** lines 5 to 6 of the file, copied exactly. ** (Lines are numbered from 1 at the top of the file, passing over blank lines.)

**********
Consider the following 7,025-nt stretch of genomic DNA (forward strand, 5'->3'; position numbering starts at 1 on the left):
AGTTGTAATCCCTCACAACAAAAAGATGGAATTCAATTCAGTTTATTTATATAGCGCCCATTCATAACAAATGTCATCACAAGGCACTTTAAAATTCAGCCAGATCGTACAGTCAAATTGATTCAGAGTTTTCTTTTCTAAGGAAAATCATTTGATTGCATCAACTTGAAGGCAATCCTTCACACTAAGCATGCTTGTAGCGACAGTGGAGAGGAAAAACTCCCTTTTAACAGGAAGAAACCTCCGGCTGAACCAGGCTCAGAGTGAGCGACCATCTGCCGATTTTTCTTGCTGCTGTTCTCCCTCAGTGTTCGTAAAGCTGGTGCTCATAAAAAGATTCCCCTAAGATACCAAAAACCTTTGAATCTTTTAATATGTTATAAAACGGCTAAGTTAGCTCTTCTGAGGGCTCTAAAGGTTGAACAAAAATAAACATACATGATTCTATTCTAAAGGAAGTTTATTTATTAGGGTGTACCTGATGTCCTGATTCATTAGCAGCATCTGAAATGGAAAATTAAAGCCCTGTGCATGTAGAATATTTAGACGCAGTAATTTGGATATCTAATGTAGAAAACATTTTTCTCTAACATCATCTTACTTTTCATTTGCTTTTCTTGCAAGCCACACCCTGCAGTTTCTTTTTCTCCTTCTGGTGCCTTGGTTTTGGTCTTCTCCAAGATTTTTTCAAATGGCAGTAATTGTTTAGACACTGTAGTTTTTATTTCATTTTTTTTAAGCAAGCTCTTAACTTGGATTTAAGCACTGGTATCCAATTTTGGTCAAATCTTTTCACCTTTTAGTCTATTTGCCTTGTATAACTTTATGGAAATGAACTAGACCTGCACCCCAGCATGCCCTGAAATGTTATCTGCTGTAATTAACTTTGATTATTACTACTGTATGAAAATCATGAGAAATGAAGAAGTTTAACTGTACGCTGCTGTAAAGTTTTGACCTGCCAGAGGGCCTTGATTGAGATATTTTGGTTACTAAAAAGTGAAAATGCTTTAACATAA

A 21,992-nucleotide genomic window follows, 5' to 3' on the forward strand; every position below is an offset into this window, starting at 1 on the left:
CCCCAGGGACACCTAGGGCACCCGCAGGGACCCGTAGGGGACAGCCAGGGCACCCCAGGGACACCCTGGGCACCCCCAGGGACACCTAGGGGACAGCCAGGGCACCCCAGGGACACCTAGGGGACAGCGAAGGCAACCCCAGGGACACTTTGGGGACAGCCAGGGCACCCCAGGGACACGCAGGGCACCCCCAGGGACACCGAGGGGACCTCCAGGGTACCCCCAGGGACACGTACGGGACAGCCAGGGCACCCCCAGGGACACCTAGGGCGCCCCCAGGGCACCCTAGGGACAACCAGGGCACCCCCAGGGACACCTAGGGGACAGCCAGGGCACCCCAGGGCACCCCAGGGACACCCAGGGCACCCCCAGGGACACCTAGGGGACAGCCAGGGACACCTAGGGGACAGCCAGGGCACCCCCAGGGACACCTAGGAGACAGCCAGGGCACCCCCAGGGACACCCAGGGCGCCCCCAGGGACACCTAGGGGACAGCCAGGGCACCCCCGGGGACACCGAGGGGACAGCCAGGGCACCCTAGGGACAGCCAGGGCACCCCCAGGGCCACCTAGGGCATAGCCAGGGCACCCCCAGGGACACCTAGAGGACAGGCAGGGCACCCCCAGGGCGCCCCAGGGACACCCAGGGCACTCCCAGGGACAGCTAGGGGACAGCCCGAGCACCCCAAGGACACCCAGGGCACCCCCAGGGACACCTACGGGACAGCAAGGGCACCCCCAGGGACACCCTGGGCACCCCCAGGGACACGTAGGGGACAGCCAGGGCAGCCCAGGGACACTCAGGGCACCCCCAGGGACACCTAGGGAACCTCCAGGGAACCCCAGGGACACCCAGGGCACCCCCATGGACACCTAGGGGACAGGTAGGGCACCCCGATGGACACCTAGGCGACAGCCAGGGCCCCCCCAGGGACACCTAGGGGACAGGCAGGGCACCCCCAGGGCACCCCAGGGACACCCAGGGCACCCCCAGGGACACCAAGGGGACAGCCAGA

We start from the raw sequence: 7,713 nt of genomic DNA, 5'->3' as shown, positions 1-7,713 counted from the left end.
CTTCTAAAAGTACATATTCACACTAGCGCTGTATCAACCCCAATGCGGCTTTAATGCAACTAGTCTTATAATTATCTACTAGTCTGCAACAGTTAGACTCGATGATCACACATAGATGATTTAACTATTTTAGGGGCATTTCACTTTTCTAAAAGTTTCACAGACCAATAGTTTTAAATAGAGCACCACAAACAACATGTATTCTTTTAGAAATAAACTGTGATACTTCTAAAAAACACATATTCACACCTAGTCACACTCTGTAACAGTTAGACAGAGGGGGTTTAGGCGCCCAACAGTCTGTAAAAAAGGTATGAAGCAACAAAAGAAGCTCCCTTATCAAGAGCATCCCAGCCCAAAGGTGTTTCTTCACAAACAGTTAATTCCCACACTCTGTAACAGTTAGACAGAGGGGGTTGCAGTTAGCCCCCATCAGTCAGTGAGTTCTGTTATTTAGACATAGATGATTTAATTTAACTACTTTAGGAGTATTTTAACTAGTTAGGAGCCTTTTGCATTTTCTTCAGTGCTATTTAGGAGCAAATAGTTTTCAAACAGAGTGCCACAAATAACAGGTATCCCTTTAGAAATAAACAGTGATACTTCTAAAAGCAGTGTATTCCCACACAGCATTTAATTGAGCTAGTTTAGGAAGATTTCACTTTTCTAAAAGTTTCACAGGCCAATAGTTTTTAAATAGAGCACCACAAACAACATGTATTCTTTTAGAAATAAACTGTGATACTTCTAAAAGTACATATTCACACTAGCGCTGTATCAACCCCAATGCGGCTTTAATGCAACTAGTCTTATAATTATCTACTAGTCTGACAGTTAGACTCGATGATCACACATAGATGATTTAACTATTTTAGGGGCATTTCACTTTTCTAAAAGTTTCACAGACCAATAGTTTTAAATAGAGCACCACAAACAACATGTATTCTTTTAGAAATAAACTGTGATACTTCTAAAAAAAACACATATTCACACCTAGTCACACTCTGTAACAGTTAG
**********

We start from the raw sequence: 7,713 nt of genomic DNA, 5'->3' as shown, positions 1-7,713 counted from the left end.
CTTCTAAAAGTACATATTCACACTAGCGCTGTATCAACCCCAATGCGGCTTTAATGCAACTAGTCTTATAATTATCTACTAGTCTGCAACAGTTAGACTCGATGATCACACATAGATGATTTAACTATTTTAGGGGCATTTCACTTTTCTAAAAGTTTCACAGACCAATAGTTTTAAATAGAGCACCACAAACAACATGTATTCTTTTAGAAATAAACTGTGATACTTCTAAAAAACACATATTCACACCTAGTCACACTCTGTAACAGTTAGACAGAGGGGGTTTAGGCGCCCAACAGTCTGTAAAAAAGGTATGAAGCAACAAAAGAAGCTCCCTTATCAAGAGCATCCCAGCCCAAAGGTGTTTCTTCACAAACAGTTAATTCCCACACTCTGTAACAGTTAGACAGAGGGGGTTGCAGTTAGCCCCCATCAGTCAGTGAGTTCTGTTATTTAGACATAGATGATTTAATTTAACTACTTTAGGAGTATTTTAACTAGTTAGGAGCCTTTTGCATTTTCTTCAGTGCTATTTAGGAGCAAATAGTTTTCAAACAGAGTGCCACAAATAACAGGTATCCCTTTAGAAATAAACAGTGATACTTCTAAAAGCAGTGTATTCCCACACAGCATTTAATTGAGCTAGTTTAGGAAGATTTCACTTTTCTAAAAGTTTCACAGGCCAATAGTTTTTAAATAGAGCACCACAAACAACATGTATTCTTTTAGAAATAAACTGTGATACTTCTAAAAGTACATATTCACACTAGCGCTGTATCAACCCCAATGCGGCTTTAATGCAACTAGTCTTATAATTATCTACTAGTCTGACAGTTAGACTCGATGATCACACATAGATGATTTAACTATTTTAGGGGCATTTCACTTTTCTAAAAGTTTCACAGACCAATAGTTTTAAATAGAGCACCACAAACAACATGTATTCTTTTAGAAATAAACTGTGATACTTCTAAAAAAAACACATATTCACACCTAGTCACACTCTGTAACAGTTAG